Kenya's great runner, Kipchoge Keino, scorched to victory in the Commonwealth Games 1,500 metres event today (Wednesday) despite the fact that he's received letters threatening his life.
SV 1,500 metres race in progress - runners coming round with Keino in lead, two laps to go
SV Pull Back same two runners in lead approach straight
SV ZOOM IN CV Keino crosses finishing line
SV ZOOM OUT Keino waves, crowd applauds
GV Crowd applaud
SV Queen presents medal to Keino
SV Crowd applauds
CU Mr Gethi
TRANSCRIPT: SEQ 8: QUESTION: "Mr Gethi, we know there have been letters. Could you tell us how many there were? One, or two or more to Keino?"
GETHI: "There has been more than one".
QUESTION: "Do you think it affected Keino's performance this afternoon
GETHI: "No. I don't think so."
QUESTION: "Has he been worried about this at all, himself?"
GETHI: "No. He's not worried."
QUESTION: "Have any other members of your team received letters or telephone calls of a similar nature?"
Initials GHB/AS/CO GHB/AS/SGM
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Background: Kenya's great runner, Kipchoge Keino, scorched to victory in the Commonwealth Games 1,500 metres event today (Wednesday) despite the fact that he's received letters threatening his life.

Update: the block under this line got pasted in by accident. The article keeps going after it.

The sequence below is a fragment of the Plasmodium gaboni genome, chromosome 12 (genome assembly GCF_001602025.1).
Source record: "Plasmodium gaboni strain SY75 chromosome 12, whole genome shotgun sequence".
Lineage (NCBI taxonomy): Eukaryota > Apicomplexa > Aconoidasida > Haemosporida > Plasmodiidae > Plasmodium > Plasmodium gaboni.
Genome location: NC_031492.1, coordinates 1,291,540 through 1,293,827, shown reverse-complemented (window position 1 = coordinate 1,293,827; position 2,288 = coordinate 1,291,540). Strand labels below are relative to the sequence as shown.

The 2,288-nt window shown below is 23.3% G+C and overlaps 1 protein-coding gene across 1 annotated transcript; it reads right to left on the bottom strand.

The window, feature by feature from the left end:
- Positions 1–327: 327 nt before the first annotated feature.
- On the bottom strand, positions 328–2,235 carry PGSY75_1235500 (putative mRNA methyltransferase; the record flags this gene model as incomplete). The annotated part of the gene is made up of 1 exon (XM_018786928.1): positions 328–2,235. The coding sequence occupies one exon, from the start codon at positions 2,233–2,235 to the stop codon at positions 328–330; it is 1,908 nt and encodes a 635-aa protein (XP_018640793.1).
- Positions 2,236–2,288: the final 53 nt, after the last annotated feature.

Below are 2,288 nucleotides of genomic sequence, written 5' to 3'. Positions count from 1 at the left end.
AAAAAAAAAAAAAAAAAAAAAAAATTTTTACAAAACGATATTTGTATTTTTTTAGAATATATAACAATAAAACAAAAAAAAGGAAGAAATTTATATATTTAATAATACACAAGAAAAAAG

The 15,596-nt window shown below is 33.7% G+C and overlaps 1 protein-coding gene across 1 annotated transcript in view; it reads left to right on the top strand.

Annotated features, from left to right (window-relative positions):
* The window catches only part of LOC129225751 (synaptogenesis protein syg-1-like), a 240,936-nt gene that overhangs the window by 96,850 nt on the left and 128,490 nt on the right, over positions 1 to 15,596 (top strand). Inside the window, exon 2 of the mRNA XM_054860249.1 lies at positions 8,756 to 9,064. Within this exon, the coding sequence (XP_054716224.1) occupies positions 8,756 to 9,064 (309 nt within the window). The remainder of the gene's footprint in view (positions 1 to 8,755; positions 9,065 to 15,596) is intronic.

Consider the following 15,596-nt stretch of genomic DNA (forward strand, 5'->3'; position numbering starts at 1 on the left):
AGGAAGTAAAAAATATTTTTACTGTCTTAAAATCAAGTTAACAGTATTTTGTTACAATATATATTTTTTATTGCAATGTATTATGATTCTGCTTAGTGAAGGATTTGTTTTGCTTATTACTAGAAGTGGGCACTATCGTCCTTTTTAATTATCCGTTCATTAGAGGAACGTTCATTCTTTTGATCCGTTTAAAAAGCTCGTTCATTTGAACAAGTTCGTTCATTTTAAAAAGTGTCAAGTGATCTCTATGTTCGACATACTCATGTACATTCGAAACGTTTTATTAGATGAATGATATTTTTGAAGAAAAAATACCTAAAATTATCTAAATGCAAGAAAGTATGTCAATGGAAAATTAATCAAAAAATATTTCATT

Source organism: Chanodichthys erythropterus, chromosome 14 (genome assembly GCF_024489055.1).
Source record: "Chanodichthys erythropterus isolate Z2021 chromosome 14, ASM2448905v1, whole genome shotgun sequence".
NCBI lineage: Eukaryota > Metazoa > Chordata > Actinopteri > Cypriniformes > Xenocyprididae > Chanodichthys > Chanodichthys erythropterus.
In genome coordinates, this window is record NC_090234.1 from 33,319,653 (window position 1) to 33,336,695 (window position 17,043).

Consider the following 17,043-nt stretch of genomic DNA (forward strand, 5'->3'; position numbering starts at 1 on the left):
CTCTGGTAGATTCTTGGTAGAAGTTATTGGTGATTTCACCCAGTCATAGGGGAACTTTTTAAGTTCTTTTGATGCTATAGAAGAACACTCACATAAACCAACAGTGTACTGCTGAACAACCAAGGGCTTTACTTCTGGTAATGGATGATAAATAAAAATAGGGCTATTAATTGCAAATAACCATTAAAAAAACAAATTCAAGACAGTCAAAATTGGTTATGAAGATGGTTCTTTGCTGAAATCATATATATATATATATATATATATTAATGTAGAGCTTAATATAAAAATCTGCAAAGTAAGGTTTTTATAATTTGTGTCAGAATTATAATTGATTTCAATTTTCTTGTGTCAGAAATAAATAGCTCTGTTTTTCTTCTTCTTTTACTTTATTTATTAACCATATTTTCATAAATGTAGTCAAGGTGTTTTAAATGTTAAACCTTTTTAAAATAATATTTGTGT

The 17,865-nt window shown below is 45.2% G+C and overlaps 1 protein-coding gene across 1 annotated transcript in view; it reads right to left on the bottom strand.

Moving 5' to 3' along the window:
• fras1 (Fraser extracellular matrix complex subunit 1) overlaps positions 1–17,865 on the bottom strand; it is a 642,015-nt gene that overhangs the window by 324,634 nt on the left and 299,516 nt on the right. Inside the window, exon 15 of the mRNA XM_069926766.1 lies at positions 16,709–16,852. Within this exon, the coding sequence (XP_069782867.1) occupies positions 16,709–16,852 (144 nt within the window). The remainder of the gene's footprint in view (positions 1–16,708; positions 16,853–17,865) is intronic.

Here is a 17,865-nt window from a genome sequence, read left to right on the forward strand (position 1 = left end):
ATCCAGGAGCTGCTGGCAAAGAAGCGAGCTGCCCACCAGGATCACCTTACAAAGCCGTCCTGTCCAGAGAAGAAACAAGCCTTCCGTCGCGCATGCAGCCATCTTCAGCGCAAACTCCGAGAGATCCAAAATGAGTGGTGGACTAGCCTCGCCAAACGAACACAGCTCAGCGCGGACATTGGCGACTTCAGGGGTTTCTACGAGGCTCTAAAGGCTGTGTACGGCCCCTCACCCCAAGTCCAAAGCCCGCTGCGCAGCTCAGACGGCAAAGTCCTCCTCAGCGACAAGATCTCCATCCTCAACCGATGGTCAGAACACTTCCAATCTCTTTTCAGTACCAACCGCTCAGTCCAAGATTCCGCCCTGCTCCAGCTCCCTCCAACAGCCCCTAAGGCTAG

Winning his country's first Gold Medal at Edinburgh, keino set a new games record time of three minutes, 36.6 seconds
Keino, the reigning 1,500 metres Olympic champion and winner of the mile and three mile Gold Medals in Jamaica four years ago, totally dominated the race. He received the Gold Medal from Britain's Queen Elizabeth.
The only serious challenger was New Zealand's Dick Quax who had beaten the Kenyan over a mile in Auckland a year ago. But Keino took early charge and set such a scorching pace that all but Quax in the 12-man field were left struggling well behind.
The New Zealander stayed at Keino's elbow until the final bend when the 30-year old police inspector accelerated away for a tremendous finish which Quax couldn't match.
After the race, Keino said in an interview that he thought this would be his last Commonwealth Games. He expected to concentrate on the 5,000 and 10,000 metres in future, but didn't say whether he'd be competing in the 1972 Munich Olympics. He said at that time that he knew nothing about the threats against his life.
But at a press conference later, the Kenyan team manager Benjamin Gethi, admitted that the threats had been received.